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What a strange world the war in Iraq has wrought
We just attended a social gathering close to our home where all the guests were associated with the Army currently active, recently retired, or with children now serving. Without exception, all adamantly condemned our president for unilateral, unprovoked war of misplaced vengeance (Family proverb: If you live for vengeance, dig a grave for two); an exercise in incompetent global leadership, this war was lost before it started. We had never heard the word incompetence used so many times and left us feeling like we have been out of touch with reality.
We were flabbergasted that these people who had been touched by Vietnam, Korea and other military conflicts communicate with friends in so many parts of the world, and let their personal feelings spill forth to near strangers. We felt as if our media has been sheltering us from what the real world now feels about America.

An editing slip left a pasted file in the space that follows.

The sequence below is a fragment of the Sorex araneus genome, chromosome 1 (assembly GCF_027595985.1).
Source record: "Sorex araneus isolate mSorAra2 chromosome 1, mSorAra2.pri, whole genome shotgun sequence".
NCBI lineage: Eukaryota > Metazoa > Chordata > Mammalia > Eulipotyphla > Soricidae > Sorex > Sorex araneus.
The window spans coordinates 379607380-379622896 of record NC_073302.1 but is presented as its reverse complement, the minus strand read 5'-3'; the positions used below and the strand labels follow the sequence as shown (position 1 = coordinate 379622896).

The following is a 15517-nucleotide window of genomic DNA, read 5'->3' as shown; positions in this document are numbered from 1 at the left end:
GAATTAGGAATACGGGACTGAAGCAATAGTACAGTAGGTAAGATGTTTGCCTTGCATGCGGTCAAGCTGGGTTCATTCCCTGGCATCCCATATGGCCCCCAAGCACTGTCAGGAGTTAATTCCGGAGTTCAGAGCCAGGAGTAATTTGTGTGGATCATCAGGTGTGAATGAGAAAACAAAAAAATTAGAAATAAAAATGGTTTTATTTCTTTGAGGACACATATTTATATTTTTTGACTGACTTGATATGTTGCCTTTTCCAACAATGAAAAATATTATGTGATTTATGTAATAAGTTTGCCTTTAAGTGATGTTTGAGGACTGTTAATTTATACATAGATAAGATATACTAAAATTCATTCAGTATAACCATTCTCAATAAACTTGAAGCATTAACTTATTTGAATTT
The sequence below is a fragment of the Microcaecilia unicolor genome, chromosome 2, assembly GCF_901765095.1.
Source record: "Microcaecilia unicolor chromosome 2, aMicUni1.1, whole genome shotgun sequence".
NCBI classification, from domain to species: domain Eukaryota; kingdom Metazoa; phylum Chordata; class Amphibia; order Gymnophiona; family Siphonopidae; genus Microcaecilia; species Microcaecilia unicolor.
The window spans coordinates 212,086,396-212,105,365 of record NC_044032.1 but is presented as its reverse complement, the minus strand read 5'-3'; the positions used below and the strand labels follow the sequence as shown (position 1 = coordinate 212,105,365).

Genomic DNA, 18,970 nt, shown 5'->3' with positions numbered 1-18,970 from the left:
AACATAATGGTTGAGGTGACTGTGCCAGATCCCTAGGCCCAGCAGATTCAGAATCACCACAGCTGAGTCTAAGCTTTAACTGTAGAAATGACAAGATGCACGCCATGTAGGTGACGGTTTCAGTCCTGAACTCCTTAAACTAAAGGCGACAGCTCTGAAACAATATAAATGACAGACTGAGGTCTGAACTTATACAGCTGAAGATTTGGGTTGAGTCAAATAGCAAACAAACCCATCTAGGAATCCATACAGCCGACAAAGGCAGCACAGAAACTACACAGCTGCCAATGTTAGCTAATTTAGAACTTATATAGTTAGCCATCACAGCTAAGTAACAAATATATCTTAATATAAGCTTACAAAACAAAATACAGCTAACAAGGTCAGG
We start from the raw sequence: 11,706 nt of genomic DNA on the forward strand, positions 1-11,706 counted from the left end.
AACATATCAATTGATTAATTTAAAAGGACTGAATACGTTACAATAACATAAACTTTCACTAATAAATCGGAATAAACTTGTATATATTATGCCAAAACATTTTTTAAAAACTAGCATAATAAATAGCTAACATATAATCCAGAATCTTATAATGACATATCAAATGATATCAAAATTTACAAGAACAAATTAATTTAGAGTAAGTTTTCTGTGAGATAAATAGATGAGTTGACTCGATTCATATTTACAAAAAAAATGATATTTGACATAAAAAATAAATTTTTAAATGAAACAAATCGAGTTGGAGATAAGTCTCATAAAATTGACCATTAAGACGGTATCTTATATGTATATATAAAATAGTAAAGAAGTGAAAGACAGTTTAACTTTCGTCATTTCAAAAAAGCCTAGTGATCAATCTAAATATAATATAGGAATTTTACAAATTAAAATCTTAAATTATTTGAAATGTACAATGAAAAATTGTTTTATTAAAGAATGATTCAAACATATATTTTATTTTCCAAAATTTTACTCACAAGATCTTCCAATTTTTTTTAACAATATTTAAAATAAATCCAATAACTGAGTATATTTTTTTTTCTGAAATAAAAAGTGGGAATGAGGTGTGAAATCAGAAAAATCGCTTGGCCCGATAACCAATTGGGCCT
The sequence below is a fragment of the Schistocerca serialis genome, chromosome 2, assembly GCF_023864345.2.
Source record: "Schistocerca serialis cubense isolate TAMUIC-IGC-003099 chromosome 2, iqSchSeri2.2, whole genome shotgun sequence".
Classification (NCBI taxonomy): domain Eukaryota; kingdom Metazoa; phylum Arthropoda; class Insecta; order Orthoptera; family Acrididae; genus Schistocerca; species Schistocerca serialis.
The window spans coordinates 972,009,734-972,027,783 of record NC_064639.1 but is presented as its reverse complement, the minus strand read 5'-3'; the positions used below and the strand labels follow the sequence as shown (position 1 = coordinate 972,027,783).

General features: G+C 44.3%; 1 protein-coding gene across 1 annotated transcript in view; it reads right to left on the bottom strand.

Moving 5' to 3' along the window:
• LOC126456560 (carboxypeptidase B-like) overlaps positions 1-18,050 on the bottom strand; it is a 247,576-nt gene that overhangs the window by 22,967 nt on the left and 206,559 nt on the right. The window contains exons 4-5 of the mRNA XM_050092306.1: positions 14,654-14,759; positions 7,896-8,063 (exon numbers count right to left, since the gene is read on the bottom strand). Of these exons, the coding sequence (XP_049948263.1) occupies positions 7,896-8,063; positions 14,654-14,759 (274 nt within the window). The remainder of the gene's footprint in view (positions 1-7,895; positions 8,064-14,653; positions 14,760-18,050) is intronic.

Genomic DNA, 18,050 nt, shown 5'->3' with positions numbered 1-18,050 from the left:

Here were American citizens who were stating that Saddam was doing a better job of controlling violence against America than our leaders. We were amazed how many patriots have repressed hot feelings about our hangers-on leaders, but have great loyalty to our troops. No surprise, most resented that their grandchildren will have to pay for our leaders fallacies.
It didnt take much to arouse our own repressed feelings when we read in the following morning media how Baghdads most upscale neighborhood once shaded by palm trees with hedge groves shielding stately villas, once populated by young Iraqi men and women jogging on the sidewalks, has been degraded to convoys of Humvees, surrounded by 15-foot high blast walls and tangles of American barbed wire.
Is this the good news the administration wants spread by the media? Todays surreal landscape once was a favorite visiting site for Iraqi politicians and U.S. officials befriended by Saddam, who had joined us in our conflict against communism.
Its a strange world where we can learn so much so close to home or from afar.
ROSEMARY and LINDSEY HERRELL